Neil Eckert, Chairman of Conduit Re, a reinsurance company that started-up just over a year ago, believes that there could be some shortages in catastrophe capacity as 2022 progresses, which may provide attractive opportunities.
Speaking during a webcast where Conduit Re’s senior executives discussed the trading environment at the January reinsurance renewals, Eckert noted an exit from the catastrophe class of business by a lot of markets, as well as the reduction in available insurance-linked securities (ILS) fund capacity.
Underlying Conduit Re’s clear appetite for growth, which as we explained earlier resulted in significant premium growth at 1/1, is the fact momentum in terms of rate has moved faster and looks to be more sustained than the company had anticipated.
Chairman Neil Eckert explained some of the underlying trends at the renewals, “Market conditions were, I think, ahead of where we thought they would be.”
Adding that, “We launched the company into what was a technically repricing market, on the back of heavy loss activity.
“Last year ILS capacity was also more available and so we responded to that by writing more quota share. This year there was less ILS capacity, due to funds being trapped or withdrawn.”
Which suggests a growing focus on excess-of-loss business at the reinsurer.
However, the quota share focus remains core and CEO Trevor Carvey explained why that is.
“The underlying primary rate change is still very strong, and moving ahead of excess-of-loss in the main, there’s no doubt in our mind, that the quota share, gets us access to all the underlying rate dollars,” Carvey said.
Adding, “Sharing in all of that ground-up premium is a better way to share in all of that profitability.”
Eckert said that rate increases seen at the January 2022 renewal season were “needed” due to loss activity and also the growing inflationary trend.
In addition, he highlighted the late season catastrophe losses in the United States, from tornadoes and wildfires, saying these drove some “further momentum for pricing.”
“This all strengthens our conviction and confirms our timing into the market,” Eckert said.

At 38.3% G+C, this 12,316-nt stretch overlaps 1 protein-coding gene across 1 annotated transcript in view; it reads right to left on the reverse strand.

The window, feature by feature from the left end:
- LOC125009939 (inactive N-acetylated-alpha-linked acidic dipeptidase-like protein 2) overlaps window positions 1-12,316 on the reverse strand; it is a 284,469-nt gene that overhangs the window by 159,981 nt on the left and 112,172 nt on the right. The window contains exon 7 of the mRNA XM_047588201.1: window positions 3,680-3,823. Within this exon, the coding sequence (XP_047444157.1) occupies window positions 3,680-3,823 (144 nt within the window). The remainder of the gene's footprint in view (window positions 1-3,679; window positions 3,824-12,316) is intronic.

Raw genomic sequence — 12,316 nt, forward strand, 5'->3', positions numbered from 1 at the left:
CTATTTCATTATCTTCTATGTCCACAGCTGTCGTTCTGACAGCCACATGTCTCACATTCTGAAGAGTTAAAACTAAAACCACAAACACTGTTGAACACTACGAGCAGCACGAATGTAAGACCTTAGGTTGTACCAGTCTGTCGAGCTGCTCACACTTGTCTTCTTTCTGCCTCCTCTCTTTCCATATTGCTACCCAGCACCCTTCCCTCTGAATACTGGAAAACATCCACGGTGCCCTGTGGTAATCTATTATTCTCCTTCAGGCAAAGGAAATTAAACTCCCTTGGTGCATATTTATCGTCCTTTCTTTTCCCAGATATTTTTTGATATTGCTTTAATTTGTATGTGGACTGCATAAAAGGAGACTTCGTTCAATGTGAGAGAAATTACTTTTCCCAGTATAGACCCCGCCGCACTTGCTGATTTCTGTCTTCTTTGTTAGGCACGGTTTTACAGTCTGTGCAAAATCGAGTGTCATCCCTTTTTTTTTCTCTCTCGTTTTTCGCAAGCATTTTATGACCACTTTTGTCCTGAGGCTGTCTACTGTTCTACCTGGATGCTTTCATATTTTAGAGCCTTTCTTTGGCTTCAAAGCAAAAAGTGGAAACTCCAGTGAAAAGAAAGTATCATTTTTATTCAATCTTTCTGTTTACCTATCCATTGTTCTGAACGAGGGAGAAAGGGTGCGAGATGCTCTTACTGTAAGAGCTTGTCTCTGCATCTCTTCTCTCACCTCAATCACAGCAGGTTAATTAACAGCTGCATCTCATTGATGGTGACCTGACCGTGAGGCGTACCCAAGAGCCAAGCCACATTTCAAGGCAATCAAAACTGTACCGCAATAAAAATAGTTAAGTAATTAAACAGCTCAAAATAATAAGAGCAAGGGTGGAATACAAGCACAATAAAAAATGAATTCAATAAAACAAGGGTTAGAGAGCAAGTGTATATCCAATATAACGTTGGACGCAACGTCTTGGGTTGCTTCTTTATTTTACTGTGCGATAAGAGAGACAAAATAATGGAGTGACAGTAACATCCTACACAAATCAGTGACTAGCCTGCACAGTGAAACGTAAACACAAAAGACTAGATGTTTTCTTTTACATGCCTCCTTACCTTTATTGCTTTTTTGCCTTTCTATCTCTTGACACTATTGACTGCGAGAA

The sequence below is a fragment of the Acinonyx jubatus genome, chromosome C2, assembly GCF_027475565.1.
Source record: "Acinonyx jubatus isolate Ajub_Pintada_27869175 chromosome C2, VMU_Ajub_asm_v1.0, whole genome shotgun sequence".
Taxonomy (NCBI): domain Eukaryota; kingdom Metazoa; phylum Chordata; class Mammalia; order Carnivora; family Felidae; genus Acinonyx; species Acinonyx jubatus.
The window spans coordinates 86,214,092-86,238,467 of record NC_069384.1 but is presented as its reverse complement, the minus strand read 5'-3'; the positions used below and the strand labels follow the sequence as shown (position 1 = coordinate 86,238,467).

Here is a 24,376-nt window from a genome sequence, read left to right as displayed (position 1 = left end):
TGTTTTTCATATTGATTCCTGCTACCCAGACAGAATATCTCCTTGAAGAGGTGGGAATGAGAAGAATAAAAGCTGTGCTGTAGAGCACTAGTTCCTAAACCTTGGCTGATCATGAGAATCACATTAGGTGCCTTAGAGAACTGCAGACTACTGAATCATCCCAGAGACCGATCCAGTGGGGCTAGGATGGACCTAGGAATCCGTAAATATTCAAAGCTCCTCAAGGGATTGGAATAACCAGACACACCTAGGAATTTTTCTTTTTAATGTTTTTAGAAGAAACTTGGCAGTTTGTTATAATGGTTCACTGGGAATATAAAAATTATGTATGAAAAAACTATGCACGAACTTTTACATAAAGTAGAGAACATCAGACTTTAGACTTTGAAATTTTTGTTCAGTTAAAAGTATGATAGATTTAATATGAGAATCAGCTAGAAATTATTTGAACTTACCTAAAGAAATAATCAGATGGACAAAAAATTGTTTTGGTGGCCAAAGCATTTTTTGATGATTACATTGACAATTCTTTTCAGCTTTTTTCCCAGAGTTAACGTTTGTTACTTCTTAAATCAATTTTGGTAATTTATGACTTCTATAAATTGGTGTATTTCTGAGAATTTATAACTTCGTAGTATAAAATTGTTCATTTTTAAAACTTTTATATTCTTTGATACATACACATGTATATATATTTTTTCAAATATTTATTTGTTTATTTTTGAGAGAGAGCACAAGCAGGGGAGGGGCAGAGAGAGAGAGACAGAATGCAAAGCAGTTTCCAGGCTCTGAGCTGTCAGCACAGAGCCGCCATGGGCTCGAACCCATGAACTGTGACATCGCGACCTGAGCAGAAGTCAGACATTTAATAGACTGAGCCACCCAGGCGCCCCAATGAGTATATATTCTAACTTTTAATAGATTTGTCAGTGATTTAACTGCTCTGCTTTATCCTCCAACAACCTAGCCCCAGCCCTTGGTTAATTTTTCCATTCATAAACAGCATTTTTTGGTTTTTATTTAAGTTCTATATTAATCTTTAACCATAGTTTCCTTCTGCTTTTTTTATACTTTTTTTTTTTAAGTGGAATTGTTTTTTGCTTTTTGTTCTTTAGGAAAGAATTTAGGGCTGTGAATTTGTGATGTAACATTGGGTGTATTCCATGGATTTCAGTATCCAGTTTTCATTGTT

On the catastrophe side, Conduit Re has clear ambitions to capitalise on any opportunities that emerge with current market trends, including adjustments to the way covers are bought, or any disruption to capacity levels at future renewals.
Speaking about future opportunities, Eckert said that with the premium plan already running ahead of expectation at Conduit Re, he’d actually expect that to increase at the upcoming renewals.
Catastrophe reinsurance is one sector he chose to highlight, saying, “There’s been a lot of people withdrawing from catastrophe business in the market.
“The previous hard market was really about a technical re-rating, but this year we could well see a shortage of capacity as the year develops.”
Adding that, “The outlook remains really positive.”
Greg Roberts, Head of Property at Conduit Re, further said that the reinsurer continues to evaluate catastrophe exposures and expects to see a lot of restructuring at renewals this year, as cedents buy more or less cover, or adjust how they structure it.
Commenting on Conduit Re’s appetite for catastrophe exposure, Roberts said, “It’s about balance and progressively building out our portfolio, without creating accumulations or spikes in exposure.”
Any shortage of catastrophe capacity will also present an opportunity for some ILS funds, especially those that have not been as affected by trapped capital in recent quarters.
Those ILS players with structures that help them mitigate the risks of collateral being trapped may be in a strong position to grow at the upcoming April and mid-year renewals, which could also drive some new inflows to collateralized markets as well as further opportunities for the catastrophe bond sector.